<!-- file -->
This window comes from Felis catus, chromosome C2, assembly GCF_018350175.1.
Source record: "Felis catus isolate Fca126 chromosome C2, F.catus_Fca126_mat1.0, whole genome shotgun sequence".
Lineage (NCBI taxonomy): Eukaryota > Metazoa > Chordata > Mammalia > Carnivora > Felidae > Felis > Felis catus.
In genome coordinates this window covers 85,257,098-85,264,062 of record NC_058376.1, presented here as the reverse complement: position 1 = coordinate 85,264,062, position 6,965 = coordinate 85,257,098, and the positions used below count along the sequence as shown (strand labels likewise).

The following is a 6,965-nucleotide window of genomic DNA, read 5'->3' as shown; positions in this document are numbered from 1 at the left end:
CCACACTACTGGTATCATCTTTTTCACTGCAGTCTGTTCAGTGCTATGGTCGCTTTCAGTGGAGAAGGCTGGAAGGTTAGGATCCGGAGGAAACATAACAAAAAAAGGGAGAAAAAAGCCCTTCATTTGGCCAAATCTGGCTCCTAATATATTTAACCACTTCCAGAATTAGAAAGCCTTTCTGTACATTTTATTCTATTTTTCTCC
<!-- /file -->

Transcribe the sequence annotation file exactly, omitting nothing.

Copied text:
This window comes from Felis catus, chromosome C2, assembly GCF_018350175.1.
Source record: "Felis catus isolate Fca126 chromosome C2, F.catus_Fca126_mat1.0, whole genome shotgun sequence".
Lineage (NCBI taxonomy): Eukaryota > Metazoa > Chordata > Mammalia > Carnivora > Felidae > Felis > Felis catus.
In genome coordinates this window covers 85,257,098-85,264,062 of record NC_058376.1, presented here as the reverse complement: position 1 = coordinate 85,264,062, position 6,965 = coordinate 85,257,098, and the positions used below count along the sequence as shown (strand labels likewise).

The following is a 6,965-nucleotide window of genomic DNA, read 5'->3' as shown; positions in this document are numbered from 1 at the left end:
CCACACTACTGGTATCATCTTTTTCACTGCAGTCTGTTCAGTGCTATGGTCGCTTTCAGTGGAGAAGGCTGGAAGGTTAGGATCCGGAGGAAACATAACAAAAAAAGGGAGAAAAAAGCCCTTCATTTGGCCAAATCTGGCTCCTAATATATTTAACCACTTCCAGAATTAGAAAGCCTTTCTGTACATTTTATTCTATTTTTCTCC